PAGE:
If you haven’t seen Star Trek Into Darkness and you want a totally fresh experience where you don’t know ANYTHING (and, to be quite honest, if you’ve gone this long without any even accidentally stumbling onto some of this movie’s secrets, congratulations… I guess) then DON’T READ THIS REVIEW! But please, once you have, c’mon back here and take a look at my writeup. Thanks.
(steps away while you see the movie; whistles various Star Trek themes by Alexander Courage, Jerry Goldsmith and James Horner….)
Thanks for coming back.
Star Trek Into Darkness is like a crazy, funhouse-mirror version of 1982’s Star Trek 2: The Wrath of Khan. And while this Muppet Babies incarnation by J.J. Abrams is very entertaining (though I saw it in 2D and really can’t see any value in paying the premium to see it in 3D), this version doesn’t reach the epic heights of pulp that The Wrath of Khan did.
But that’s okay! Into Darkness is a fun summer movie that celebrates what made Star Trek the institution that it is: its celebration of the team overcoming in the face of adversity instead of the lone wolf. And it’s a team made up of everybody, of black and white, female and male, human and alien, whatever! Just a group of beings with their hearts and minds working for the common good. And yes, the main focus is on Kirk and Spock, of course, but this movie is generous enough to give all of its mainstays their moment or two in the spotlight.
And I like how director J. J. Abrams plays around with our knowledge of the Star Trek series and movies. I’m no Trekker (or Trekkie, which is it?), but I’ve seen all of the movies and a few episodes of the each of the different series. And I chuckled seeing the lone Tribble, knowing what a pain it’ll become after they’ve begun their five-year mission. And, though a little too neat for my taste, I was amused by how Into Darkness turns The Wrath of Khan‘s ending on its head with Kirk and Spock changing places while Khan uses his disabled ship as a weapon. But it lacks the weight of the previous movie it so enthusiastically references.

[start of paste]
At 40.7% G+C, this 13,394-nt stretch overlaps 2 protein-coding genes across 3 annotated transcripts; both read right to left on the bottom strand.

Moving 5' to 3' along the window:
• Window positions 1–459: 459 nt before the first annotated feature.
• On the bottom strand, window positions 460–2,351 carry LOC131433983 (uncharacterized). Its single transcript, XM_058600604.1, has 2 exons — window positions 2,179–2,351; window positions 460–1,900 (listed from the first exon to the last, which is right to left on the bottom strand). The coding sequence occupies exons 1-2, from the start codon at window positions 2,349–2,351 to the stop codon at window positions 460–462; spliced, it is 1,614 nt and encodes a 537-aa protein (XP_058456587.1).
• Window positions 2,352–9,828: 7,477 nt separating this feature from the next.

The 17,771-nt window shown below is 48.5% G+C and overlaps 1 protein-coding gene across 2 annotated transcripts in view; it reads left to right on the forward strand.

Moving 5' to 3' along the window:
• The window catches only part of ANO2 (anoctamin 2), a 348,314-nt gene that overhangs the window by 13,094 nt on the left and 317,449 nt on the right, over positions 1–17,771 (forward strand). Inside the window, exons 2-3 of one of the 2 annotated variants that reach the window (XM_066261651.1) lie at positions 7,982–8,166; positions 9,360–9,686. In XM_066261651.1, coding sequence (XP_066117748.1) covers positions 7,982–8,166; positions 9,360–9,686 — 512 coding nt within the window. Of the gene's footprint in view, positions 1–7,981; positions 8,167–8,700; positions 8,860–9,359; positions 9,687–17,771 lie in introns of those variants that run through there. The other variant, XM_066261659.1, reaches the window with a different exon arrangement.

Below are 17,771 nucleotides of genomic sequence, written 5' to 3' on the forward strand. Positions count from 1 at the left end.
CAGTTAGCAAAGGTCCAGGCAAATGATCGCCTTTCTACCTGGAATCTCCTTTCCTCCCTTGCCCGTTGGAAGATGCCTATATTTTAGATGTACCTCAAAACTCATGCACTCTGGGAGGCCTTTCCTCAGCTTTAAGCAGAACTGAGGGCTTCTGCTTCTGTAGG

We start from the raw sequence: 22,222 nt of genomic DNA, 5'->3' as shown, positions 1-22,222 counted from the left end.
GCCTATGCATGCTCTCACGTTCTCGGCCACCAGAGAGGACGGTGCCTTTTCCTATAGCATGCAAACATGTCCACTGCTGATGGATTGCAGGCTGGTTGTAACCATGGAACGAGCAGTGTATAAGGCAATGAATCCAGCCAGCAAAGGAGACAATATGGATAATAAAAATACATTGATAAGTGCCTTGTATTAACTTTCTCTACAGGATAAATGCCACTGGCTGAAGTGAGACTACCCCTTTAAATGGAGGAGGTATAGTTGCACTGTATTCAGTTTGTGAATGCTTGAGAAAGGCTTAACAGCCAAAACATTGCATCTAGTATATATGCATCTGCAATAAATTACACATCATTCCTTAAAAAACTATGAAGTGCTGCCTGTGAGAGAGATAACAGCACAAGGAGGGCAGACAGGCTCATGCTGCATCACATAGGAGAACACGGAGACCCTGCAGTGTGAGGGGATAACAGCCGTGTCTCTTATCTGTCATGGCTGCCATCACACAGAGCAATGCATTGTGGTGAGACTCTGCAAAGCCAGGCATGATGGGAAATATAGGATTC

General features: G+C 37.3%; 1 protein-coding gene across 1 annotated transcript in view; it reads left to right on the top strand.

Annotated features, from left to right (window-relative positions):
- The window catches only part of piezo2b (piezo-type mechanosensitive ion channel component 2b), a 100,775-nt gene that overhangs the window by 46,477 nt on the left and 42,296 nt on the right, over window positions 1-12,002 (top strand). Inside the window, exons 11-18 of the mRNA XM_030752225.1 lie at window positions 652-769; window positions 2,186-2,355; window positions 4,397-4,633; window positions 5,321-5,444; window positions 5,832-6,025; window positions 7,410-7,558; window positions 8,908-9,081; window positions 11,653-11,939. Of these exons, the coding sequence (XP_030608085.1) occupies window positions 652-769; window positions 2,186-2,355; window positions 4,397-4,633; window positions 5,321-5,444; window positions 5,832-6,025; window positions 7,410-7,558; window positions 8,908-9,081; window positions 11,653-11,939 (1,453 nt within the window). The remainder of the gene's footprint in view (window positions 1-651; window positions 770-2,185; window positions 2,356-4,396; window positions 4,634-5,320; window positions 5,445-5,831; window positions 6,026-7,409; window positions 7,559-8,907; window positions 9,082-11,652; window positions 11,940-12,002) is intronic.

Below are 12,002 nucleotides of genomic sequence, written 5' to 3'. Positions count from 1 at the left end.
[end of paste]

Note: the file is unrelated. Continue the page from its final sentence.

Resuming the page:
The Wrath of Khan is easily the best of any of the Star Trek movies, and that’s because of Ricardo Montalban. His Khan isn’t just angry and vengeful and proud, he’s also incredibly vain; he’s an evil peacock who’s been locked away and gone psycho. And while Benedict Cumberbatch is a fantastic villain and easily gives the best and most charismatic performance in Into Darkness, his Khan is all business. There’s no time for the majestic preening that marked Montalban’s performance, and that’s one of the reasons why this version comes up short.
The Wrath of Khan also features William Shatner’s best performance as Kirk. And while nobody would call Shatner a great actor, he had a magnetism and self-confidence as an actor that worked well for the arrogant Kirk. But even his egotism met its match when he had to share the screen with Montalban; Khan easily stole every scene he was in. But Shatner upped his game, and in the process gave us one of those gloriously over-the-top moments that’ll live for a long as movies and GIFs are a part of the landscape. And while Zachary Quinto’s Spock tries to give us that moment, nobody gives good KHANNNN like Shatner.
The Wrath of Khan is not a great movie, but it’s a wonderful piece of epic cheese. And though dated, the movie still works because it gets to ride on Montalban’s magnificent coattails. Into Darkness is incredibly well made and everybody in the movie, especially Cumberbatch, does a fine job. But it’s difficult to judge the movie on its own terms because it doesn’t ever stop referencing The Wrath of Khan and become its own movie. Into Darkness, like a child, rides on the coattails of The Wrath of Khan.Follow @filmbyfelix